I say that because unless we can find a way to go forward into the future together, all of our particular successes will not have the general result we want. Still it is so easy to see the glass is half empty instead of half full. And it is the spirit that burns within each of us that tells us we can get up every day and do a little better. That really keeps this country going. Our nation has always been made great because of the efforts of its people, the spirit of its people.

Yesterday, Congressman Mfume and Congressman Rangel and others invited me over to the Capitol, where we gave awards to a large number of African American veterans of World War II. And I couldn't help thinking as I looked out at those fine people -- (applause) -- the extraordinary lengths to which some of them had to go simply to serve their country. The Tuskegee Airmen flew nearly 1,600 missions. (Applause.) And they were the only fighter group never to lose a bomber in Europe in World War II. (Applause.)

Well, today we need all of our people, and we do not have a person to waste. And, yes, we can do better. We must and we will. But it is important to know that democracy is on the move in this country, in no small measure because of the contributions of the members of the Congressional Black Caucus. (Applause.)

Before I go, I have to say a few words about Haiti. As you know, I had looked forward to being here tonight in a more jovial mood. I even like to -- I've gotten finally to the point in my life where I like to wear one of those tuxedos. When I used to complain about it, my momma used to tell me that I came from a family where she could still remember the first time anybody ever had a necktie, and I was not to complain about wearing a tuxedo; I should be proud to have the opportunity to do so. So I look forward to doing that sort of thing. And I always love to be with you. And there are hundreds of my friends here. But I came late, and a little out of style because, as you might imagine, I have been preoccupied today with the events in Haiti and the preparations we have been making at the Pentagon.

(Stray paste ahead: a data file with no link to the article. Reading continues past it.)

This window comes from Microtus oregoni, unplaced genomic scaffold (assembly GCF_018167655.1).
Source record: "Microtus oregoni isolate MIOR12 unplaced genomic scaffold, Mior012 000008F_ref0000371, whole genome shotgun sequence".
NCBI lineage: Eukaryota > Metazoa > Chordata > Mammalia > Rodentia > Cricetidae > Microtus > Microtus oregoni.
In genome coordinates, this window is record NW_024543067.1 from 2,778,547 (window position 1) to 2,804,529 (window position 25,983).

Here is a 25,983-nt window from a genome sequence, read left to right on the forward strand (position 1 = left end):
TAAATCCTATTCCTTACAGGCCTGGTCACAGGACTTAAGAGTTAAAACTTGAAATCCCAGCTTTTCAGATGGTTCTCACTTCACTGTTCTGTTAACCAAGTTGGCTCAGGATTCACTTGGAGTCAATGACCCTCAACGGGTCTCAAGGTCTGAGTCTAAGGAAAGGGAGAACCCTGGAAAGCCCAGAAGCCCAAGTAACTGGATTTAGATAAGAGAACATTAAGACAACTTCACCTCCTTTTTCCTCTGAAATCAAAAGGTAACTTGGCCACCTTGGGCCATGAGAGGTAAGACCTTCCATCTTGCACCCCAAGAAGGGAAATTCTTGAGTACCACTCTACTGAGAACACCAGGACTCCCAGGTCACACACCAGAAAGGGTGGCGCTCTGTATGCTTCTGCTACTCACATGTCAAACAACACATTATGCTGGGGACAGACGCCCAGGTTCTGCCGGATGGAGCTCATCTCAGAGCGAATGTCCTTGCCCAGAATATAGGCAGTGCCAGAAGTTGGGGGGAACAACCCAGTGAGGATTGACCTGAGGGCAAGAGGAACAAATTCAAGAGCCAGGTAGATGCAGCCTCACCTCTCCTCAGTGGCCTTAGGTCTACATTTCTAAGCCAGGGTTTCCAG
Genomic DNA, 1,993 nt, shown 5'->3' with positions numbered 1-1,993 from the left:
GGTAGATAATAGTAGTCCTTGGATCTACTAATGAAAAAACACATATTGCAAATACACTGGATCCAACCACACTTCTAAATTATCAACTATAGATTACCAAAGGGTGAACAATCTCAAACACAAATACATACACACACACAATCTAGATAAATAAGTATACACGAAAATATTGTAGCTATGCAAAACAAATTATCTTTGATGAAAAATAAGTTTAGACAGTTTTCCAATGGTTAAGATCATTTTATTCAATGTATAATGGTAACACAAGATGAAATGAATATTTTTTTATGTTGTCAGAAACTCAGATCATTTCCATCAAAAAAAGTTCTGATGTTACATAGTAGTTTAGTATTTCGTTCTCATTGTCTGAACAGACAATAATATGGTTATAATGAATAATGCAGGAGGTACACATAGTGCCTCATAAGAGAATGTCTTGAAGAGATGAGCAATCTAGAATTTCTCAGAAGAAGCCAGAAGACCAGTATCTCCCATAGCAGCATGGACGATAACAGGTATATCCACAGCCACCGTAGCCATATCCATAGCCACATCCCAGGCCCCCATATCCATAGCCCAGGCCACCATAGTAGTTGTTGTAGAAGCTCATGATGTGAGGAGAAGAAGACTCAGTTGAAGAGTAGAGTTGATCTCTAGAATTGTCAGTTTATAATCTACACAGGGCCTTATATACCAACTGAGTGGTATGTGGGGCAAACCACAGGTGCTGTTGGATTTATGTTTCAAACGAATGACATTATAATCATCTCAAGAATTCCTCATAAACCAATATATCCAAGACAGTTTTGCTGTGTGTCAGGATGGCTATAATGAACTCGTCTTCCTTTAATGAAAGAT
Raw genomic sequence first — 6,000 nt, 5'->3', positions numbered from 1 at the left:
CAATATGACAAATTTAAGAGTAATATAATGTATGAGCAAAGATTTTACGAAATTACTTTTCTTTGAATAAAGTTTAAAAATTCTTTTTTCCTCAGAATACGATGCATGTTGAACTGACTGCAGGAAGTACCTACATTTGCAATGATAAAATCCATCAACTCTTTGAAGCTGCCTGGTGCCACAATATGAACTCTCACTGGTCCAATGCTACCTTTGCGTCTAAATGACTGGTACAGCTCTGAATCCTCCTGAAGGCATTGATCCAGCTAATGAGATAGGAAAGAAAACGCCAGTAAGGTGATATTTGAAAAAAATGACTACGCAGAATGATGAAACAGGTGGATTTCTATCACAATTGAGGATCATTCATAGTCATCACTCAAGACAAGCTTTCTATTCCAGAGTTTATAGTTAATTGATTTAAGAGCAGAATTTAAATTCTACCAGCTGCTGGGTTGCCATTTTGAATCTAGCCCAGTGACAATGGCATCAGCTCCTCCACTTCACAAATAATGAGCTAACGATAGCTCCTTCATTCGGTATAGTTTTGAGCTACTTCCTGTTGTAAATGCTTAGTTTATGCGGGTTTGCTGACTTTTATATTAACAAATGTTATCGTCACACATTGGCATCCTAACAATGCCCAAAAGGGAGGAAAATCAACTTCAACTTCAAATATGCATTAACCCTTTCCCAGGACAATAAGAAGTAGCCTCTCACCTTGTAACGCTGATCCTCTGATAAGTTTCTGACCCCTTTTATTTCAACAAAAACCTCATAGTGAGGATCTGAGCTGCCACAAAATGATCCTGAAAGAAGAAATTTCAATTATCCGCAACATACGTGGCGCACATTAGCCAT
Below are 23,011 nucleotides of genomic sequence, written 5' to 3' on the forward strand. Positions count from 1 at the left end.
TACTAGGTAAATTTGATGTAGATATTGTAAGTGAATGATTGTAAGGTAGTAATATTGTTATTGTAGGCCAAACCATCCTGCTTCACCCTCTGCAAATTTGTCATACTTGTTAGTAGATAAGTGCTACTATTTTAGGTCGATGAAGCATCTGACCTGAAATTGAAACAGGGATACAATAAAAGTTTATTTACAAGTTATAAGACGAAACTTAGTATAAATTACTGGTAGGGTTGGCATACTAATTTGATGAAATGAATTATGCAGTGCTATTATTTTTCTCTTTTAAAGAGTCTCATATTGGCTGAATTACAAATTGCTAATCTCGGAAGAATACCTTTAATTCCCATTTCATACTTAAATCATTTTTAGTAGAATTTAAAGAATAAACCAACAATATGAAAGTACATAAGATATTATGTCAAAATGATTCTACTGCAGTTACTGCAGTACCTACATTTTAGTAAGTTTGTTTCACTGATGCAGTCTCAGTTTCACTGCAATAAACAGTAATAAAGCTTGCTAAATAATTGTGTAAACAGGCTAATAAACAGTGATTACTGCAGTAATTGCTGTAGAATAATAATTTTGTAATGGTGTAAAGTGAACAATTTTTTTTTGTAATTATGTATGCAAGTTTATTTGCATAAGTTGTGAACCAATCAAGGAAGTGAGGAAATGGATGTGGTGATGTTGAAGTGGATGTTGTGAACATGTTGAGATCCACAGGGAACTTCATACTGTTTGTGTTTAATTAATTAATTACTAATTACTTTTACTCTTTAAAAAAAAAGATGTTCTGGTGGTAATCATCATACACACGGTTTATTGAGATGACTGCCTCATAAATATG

I just want to say a word or two about that, and how it relates to everything I have said before. Just because the Cold War is over does not mean the United States can withdraw from the world. Just because it is almost always not necessary to resort to force, and we must always do everything we can to avoid it, does not mean there are never circumstances in which it might be necessary.

What I want to say to you tonight is this: Our security interests in the world are many and varied. We must first finish the work of the Cold War and remove the nuclear threat from our children's future. And we are making real progress there. We must try to limit the spread of all weapons of mass destruction and contain terrorism and the truly astonishing new threat of global organized crime. We must also try to spread a system of free economies and open trading so that as people work together and deal with each other, their suspicions and animosities and hatreds go down, and their sense of the practical benefits of being more open and more free and more democratic come to them.